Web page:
“It’s recognised sleep is probably the most important factor not only in preparation but in terms of recovery,” Byrne told me. “It’s not a subjective thing, there are strong objective studies which prove you can improve your reaction time and performance through improving your sleep.

“It’s a question of planning, and being able to have good objective metrics with which to make good decisions. We’ve been doing this for six years in north America with the NFL, the NHL, the NBA.

“Once teams’ individual players see how their sleep patterns directly affect reaction times, they can make much better decisions about lifestyle and travel issues, for instance.” That’s a taster of a lengthier interview to crop up in these pages soon.

Events deserving of public support

A couple of events you might want to take note of.

There is a fundraising event for a colleague of ours in the Evening Echo, Deirdre O’Reilly, which will take place on Easter Sunday (April 20) at 8pm in Cork City Hall — a concert featuring Cara O’Sullivan, the Barrack Street Band, St Finbarr’s Pipe Band and many more.

Deirdre has raised hundreds of thousands herself over the years for deserving causes, and this is an event that deserves your wholehearted support: tickets are available from the Irish Examiner/Evening Echo premises on Oliver Plunkett Street.

The good folks in Sport for Business also have a charity event this week — on Wednesday night in Croke Park they host a sports business networking evening to benefit UNICEF — see for ticket details.

Finally, yours truly is in the capital this weekend for The Back Page, a festival of talk about sport. I’ll be running my mouth off on Friday and Saturday but you should still come along: it’ll be great crack.

I promise an unexpurgated version of my travails the day I was locked into the toilet in Semple Stadium. Details at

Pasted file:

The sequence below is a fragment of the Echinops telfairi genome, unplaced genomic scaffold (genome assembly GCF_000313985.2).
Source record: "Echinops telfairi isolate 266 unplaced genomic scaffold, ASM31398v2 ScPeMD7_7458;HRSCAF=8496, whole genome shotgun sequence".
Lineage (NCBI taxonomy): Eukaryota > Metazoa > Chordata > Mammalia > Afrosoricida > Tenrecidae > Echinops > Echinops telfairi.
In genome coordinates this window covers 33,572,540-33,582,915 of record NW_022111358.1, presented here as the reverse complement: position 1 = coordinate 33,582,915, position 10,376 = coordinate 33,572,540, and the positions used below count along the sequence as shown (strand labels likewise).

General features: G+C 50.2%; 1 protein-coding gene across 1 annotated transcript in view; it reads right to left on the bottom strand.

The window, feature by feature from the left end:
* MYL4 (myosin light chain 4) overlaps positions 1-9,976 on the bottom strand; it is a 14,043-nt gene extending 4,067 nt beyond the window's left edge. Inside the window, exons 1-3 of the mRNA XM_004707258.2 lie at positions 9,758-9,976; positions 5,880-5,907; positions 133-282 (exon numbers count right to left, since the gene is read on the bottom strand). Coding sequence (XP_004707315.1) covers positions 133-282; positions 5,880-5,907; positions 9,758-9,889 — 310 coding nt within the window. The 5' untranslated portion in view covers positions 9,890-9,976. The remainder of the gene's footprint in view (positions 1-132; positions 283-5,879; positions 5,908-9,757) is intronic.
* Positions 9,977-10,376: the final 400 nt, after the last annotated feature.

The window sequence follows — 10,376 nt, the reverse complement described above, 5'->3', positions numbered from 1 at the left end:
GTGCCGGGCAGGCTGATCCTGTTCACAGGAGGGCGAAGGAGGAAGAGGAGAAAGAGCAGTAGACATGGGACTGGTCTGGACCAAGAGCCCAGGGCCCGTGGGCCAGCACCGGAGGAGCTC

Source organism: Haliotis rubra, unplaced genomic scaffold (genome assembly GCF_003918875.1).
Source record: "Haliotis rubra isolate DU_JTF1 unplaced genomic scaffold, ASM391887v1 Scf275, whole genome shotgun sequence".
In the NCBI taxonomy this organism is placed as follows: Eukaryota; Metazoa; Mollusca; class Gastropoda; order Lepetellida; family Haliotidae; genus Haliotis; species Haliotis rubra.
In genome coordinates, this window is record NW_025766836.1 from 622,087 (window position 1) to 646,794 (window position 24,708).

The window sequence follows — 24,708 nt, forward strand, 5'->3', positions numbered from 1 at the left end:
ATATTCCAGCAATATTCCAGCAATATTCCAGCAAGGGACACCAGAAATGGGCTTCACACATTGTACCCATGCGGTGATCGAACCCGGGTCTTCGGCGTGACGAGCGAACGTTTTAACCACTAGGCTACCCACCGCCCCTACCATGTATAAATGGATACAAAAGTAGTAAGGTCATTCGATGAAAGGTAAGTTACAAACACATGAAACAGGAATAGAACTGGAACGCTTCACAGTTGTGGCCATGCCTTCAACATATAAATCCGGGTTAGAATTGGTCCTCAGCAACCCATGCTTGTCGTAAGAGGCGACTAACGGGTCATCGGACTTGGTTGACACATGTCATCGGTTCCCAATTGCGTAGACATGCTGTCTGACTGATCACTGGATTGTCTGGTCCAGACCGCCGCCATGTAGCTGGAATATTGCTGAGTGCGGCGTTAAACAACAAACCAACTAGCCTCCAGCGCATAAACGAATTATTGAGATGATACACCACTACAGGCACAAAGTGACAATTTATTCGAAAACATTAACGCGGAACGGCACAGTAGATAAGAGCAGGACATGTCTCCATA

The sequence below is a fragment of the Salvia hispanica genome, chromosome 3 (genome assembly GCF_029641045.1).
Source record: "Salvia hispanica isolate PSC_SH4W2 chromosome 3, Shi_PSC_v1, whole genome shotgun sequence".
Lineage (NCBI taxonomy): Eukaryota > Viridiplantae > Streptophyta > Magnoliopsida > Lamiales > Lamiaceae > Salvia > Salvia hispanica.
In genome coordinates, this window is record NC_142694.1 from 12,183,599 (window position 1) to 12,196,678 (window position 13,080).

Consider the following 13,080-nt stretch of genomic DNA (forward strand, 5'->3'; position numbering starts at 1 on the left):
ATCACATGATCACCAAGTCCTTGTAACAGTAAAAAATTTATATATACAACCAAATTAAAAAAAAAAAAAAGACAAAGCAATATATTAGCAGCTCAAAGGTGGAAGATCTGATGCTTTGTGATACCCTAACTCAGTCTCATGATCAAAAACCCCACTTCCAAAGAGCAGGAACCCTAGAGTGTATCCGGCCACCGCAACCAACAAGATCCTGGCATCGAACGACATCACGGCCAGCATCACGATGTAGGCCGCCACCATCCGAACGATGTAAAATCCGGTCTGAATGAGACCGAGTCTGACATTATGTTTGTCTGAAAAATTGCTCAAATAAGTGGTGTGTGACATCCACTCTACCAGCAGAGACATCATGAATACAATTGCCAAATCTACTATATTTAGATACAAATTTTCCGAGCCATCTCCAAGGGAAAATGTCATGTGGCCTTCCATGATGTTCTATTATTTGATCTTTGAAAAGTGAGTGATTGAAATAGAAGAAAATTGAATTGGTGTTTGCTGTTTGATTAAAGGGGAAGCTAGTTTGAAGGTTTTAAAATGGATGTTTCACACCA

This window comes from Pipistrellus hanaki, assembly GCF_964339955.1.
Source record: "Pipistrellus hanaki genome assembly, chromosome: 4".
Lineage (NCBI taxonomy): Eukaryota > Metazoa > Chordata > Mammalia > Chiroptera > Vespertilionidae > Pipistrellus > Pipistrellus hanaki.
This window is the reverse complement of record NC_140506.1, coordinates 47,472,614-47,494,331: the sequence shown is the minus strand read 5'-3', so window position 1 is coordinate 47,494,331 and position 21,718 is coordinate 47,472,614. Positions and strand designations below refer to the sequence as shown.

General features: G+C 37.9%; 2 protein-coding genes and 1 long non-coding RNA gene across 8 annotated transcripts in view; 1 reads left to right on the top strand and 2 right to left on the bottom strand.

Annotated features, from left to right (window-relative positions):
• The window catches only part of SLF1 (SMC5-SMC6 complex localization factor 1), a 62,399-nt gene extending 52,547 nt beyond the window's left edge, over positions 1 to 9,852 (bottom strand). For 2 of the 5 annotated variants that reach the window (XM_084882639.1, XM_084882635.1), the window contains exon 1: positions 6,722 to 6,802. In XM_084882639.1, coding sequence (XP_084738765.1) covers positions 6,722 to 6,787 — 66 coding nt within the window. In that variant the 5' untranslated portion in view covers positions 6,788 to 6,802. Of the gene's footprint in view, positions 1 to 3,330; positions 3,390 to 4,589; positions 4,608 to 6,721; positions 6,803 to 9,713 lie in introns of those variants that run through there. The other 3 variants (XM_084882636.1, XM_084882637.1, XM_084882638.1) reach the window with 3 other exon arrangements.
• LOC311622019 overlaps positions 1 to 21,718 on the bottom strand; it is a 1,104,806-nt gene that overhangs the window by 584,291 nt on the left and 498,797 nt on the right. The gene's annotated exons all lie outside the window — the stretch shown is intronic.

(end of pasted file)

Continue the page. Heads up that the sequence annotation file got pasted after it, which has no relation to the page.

Getting ahead of the game

Those close to me are fond of saying I’ve an unerring talent for finding what’s hip and current... just as it’s about to descend into irrelevance. (Jumping the shark, I believe, is the cool way of saying this, or it was until the moment I discovered that. See?)

I was recently informed my discovery of the day, the TED talks, were now regarded as passe. If you were unaware of these brief lectures, many of which are available on Netflix and elsewhere, they range across disciplines and subjects: yours truly has found a lot of them hugely engrossing, even if we’re behind the curve in discovering same.

I recently came across a preamble to a TED talks session scheduled last week, with sports and sports science a major part of a series of lectures. One of the buzzwords was augmented reality and how it operates, and will operate in sport: Google glass, smart training, etc.

My eye was also drawn to references to certain European countries already using biopsies taken from athletes to determine the suitability of training programmes, and this was described in a this-is-the-leading-edge kind of way, the path to future success. Strange, because I recently met a GAA player who referred in passing to a teammate who has undergone a very similar procedure.

Maybe this once I got there just before the shark took off.